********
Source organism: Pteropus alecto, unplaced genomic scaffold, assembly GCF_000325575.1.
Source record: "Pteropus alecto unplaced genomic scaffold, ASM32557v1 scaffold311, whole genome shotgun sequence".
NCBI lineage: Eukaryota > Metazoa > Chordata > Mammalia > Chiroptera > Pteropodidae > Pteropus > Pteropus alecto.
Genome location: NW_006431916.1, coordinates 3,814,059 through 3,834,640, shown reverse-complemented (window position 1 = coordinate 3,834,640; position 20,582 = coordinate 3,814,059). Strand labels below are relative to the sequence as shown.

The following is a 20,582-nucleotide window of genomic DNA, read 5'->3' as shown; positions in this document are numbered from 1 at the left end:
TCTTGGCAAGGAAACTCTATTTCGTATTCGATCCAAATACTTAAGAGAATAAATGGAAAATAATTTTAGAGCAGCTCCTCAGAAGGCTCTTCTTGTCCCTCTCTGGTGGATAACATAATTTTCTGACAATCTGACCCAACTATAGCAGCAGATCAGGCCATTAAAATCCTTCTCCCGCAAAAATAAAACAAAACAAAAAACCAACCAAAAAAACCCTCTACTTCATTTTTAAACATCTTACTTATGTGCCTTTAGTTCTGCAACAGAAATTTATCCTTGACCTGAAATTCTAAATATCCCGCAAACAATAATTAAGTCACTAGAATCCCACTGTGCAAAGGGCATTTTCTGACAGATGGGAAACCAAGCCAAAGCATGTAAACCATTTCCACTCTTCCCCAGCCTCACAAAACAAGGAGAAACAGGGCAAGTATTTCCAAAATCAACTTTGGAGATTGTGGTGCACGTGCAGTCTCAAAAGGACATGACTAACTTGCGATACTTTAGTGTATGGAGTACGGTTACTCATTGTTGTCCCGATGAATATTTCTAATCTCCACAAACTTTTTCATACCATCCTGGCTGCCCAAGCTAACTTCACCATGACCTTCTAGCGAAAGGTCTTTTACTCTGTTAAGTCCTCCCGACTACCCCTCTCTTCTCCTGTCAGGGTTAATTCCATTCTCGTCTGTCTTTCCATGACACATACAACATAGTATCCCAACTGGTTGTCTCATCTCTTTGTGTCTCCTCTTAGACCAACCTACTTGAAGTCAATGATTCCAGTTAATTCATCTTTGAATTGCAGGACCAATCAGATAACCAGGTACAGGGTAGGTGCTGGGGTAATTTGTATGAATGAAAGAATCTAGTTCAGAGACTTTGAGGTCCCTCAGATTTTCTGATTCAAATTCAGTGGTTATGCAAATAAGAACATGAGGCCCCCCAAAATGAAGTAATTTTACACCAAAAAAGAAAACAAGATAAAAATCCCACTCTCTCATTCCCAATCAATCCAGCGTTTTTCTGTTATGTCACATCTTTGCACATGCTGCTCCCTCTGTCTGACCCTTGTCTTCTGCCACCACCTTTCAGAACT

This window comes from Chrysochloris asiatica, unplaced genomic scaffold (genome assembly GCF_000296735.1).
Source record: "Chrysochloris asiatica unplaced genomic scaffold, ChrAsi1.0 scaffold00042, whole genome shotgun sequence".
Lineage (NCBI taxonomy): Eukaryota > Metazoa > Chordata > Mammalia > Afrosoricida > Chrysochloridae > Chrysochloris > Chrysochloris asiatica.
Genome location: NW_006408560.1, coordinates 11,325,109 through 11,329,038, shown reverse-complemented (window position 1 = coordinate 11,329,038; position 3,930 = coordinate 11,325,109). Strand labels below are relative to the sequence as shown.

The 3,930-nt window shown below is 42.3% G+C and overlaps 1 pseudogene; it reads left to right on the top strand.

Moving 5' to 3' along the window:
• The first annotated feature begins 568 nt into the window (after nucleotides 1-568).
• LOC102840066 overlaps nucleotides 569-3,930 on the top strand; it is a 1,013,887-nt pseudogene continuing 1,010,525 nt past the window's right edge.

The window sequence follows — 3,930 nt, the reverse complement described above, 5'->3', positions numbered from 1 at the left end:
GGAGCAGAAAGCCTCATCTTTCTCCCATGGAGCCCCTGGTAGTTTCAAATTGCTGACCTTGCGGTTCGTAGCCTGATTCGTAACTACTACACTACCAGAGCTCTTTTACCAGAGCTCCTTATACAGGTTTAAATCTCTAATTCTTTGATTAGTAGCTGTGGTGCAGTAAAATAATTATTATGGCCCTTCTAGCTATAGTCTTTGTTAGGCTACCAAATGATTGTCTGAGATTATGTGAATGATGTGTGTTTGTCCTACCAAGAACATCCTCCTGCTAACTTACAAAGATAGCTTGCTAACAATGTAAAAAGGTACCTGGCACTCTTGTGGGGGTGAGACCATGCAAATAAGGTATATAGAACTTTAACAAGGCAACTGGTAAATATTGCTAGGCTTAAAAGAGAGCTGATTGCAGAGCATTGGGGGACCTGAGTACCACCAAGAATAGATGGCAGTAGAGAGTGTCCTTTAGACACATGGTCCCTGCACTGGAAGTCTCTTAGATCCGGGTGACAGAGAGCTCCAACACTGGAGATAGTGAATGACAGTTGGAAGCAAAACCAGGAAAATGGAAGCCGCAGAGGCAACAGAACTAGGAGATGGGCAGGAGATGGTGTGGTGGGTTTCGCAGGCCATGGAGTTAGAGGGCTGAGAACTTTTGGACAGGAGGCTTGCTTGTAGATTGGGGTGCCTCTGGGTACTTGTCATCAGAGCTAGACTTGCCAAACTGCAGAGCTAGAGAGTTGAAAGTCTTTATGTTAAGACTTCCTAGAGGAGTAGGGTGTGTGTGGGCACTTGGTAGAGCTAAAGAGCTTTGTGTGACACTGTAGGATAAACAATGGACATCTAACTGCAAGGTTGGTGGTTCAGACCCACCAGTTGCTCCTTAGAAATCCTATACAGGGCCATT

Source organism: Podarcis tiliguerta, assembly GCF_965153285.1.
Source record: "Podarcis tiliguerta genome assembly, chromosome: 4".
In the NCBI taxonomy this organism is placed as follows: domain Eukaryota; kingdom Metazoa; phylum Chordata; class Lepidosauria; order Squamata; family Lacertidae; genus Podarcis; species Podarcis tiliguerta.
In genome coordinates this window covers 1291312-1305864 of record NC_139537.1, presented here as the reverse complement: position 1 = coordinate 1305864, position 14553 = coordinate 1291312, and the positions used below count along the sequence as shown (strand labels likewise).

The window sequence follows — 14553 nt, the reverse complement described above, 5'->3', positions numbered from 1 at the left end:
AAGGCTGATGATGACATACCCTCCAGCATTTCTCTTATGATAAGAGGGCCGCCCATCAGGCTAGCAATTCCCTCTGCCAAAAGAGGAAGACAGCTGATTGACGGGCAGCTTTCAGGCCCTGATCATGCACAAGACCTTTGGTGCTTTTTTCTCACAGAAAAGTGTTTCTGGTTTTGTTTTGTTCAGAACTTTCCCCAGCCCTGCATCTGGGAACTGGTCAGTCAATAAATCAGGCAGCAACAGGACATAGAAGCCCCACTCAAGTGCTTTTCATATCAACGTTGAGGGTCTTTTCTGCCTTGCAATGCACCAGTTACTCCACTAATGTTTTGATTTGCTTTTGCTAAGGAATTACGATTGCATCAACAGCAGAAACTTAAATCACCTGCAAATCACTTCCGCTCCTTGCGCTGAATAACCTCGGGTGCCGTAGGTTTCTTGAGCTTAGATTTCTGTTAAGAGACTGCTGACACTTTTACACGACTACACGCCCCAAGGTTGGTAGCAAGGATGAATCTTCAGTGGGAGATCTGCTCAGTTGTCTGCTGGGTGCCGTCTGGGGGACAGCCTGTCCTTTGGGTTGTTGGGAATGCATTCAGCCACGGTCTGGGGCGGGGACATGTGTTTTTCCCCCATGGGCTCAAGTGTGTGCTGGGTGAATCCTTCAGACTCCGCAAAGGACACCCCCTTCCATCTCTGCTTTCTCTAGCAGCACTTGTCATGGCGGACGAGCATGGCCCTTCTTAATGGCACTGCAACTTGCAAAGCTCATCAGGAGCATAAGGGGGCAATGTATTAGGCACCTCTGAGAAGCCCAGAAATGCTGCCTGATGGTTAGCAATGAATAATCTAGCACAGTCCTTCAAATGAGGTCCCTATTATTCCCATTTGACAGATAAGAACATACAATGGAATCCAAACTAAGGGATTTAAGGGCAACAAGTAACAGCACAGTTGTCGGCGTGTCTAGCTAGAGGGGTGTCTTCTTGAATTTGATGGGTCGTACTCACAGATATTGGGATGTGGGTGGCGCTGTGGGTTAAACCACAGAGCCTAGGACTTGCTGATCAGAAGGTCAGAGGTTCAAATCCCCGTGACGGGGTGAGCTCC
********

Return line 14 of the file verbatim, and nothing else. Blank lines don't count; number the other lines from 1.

• LOC102840066 overlaps nucleotides 569-3,930 on the top strand; it is a 1,013,887-nt pseudogene continuing 1,010,525 nt past the window's right edge.